How Long Does Probate Take in Wisconsin?

The time it can take for an estate to pass through probate court in Wisconsin depends on many factors including the size of the estate, debts to be paid, and whether or not any interested parties contest the language of the deceased’s last will and testament. While there are any number of issues that may come up during probate, planning ahead and taking a few simple steps can help expedite the process as quickly as possible and ensure your heirs and beneficiaries receive their share of the estate.

Wisconsin probate laws require estates be closed within 18 months but some counties have even adopted ordinances aimed at reducing the amount of time to 12 months. If, for whatever reason, the executor cannot pass the estate through probate in time, he or she may ask the court for an extension for more time to perform the necessary duties to account for assets, liquidated holdings, and pay creditors if necessary.

For small estates with few assets and creditors, the process may take as little as six months if the executor in charge of the estate does his or her due diligence in cataloging assets and informing creditors about the deceased’s passing. Furthermore, the personal representative of the estate must file income tax returns for the deceased as well as income tax returns for any income earned by the estate after the decedent’s death.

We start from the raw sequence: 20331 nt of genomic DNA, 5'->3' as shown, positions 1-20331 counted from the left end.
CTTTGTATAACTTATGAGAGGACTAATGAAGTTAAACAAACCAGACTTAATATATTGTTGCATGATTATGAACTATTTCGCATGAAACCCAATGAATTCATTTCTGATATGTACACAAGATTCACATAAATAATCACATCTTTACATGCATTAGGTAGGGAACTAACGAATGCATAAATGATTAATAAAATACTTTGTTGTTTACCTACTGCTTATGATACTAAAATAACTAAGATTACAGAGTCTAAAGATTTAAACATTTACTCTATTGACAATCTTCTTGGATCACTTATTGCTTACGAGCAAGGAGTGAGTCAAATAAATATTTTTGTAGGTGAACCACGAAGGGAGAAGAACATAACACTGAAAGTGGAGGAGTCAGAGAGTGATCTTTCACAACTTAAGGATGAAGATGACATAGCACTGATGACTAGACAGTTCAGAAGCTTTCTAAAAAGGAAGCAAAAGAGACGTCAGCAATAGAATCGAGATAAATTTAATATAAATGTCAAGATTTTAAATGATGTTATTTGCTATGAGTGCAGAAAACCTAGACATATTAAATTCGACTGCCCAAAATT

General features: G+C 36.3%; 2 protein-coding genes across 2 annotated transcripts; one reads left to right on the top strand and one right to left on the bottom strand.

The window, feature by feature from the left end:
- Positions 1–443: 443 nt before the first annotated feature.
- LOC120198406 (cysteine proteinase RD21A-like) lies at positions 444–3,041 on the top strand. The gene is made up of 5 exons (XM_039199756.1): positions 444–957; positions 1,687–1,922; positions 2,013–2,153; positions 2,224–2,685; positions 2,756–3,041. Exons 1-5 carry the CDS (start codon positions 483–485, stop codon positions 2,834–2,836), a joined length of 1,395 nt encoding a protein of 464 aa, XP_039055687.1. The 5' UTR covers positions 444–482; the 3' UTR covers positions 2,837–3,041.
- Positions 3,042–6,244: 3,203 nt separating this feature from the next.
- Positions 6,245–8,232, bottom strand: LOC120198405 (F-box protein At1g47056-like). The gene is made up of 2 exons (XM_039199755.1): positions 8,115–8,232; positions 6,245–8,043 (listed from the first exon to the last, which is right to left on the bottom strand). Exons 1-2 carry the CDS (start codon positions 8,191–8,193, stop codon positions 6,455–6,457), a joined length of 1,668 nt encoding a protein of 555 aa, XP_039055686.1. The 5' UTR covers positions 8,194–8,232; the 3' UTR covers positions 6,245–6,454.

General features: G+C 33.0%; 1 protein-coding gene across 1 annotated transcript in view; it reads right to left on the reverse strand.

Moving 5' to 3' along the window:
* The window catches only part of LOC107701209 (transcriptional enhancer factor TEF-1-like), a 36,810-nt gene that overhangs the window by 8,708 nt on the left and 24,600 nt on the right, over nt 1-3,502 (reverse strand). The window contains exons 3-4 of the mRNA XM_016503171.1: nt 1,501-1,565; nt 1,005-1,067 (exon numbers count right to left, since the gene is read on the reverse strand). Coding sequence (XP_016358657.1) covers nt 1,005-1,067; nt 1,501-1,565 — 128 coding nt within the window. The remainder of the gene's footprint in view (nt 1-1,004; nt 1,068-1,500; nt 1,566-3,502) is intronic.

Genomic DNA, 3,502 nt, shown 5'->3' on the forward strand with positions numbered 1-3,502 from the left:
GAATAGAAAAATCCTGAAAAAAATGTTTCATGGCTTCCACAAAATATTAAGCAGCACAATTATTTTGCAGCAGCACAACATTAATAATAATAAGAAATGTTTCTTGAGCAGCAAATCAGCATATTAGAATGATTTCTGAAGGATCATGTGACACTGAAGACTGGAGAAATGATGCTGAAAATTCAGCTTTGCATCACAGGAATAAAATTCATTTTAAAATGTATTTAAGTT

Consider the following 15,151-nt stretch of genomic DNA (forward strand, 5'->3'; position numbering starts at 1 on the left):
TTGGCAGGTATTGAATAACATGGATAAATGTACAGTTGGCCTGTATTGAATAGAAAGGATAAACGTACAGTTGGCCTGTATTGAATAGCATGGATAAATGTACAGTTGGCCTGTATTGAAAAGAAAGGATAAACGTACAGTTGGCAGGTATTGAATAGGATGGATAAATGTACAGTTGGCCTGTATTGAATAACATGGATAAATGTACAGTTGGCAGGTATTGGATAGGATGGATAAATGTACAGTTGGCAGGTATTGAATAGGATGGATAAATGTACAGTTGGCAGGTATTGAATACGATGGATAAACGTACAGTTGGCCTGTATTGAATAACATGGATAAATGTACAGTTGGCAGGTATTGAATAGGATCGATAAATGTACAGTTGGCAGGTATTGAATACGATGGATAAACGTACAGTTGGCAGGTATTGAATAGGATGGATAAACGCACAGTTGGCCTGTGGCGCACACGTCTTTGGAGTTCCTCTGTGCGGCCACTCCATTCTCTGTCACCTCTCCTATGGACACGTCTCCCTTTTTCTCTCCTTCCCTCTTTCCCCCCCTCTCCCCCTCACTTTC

In cases in which estates go beyond the prescribed amount of time to close, the courts may take the extreme step of removing the executor and replacing him or her with someone else to represent the estate. While it is a rare step, it is not uncommon and that is why testators need to choose a competent and trustworthy person to oversee their final wishes and make the process go as smoothly as possible.

One circumstance that can have tremendous impact on the length of the probate process is whether or not an interested party like an heir or creditor steps in to contest the last will and testament. Whether it is a jilted family member or a business partner, these challenges need to be heard by the courts and can drag the whole process out for months.

Fortunately for beneficiaries, state law allows executors to dispense portions of the estates to heirs once the period for creditors to file their claims has past. Depending on the situation, additional disbursements could be made once the executor sets aside funds to pay any income taxes the estate has incurred.

Madison Trust and Estate Lawyers

The estate lawyers of Krause Donovan Estate Law Partners, LLC practice law in the areas of Probate, Wills, Estate Planning, and Trusts. We assist clients in and around Madison, Wisconsin with all matters related to estate planning, trusts, and probate. Our dedicated attorneys will even make house calls if you are unable to come to our office.

Contact our office by calling (608) 268-5751 to schedule a free consultation or use our online contact form.